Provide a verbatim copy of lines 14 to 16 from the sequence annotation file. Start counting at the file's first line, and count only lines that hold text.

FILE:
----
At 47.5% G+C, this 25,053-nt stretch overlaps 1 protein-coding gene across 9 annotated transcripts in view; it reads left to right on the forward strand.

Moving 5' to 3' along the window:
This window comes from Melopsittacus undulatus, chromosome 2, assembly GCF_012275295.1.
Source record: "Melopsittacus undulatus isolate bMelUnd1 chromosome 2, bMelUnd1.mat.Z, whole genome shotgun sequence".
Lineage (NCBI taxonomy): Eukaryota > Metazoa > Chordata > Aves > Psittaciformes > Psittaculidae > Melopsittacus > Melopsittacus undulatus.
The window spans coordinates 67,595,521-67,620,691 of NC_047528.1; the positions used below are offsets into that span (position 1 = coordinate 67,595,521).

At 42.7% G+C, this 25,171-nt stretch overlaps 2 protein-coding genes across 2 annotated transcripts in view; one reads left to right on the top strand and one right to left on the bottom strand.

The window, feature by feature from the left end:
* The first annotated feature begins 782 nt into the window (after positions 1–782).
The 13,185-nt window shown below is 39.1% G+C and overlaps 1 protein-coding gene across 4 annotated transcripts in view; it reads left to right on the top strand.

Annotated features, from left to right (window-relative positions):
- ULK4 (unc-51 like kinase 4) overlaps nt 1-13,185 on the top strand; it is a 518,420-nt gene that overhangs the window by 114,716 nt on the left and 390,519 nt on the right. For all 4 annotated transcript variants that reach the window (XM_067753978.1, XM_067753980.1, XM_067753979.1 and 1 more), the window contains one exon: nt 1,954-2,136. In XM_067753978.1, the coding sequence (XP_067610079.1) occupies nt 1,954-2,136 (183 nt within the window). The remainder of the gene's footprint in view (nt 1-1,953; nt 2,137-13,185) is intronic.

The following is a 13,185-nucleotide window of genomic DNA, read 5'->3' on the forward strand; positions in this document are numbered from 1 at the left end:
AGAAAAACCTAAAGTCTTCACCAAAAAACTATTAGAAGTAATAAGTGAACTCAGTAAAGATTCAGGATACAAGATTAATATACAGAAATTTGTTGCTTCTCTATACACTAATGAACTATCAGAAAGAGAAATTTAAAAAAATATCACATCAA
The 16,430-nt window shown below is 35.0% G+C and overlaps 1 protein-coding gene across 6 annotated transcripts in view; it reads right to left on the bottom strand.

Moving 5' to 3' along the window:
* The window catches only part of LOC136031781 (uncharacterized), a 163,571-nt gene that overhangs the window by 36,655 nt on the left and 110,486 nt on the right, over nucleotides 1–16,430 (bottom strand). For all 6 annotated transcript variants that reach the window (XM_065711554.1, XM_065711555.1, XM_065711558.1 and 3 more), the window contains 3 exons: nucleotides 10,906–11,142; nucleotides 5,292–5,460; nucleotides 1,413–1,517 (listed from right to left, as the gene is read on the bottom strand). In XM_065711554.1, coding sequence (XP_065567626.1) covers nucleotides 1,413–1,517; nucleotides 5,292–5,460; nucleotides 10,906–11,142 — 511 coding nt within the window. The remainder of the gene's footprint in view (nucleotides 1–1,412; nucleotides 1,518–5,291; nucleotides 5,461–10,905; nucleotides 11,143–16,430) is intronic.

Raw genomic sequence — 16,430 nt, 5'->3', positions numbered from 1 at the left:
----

AGAAAAACCTAAAGTCTTCACCAAAAAACTATTAGAAGTAATAAGTGAACTCAGTAAAGATTCAGGATACAAGATTAATATACAGAAATTTGTTGCTTCTCTATACACTAATGAACTATCAGAAAGAGAAATTTAAAAAAATATCACATCAA
The 16,430-nt window shown below is 35.0% G+C and overlaps 1 protein-coding gene across 6 annotated transcripts in view; it reads right to left on the bottom strand.

Moving 5' to 3' along the window: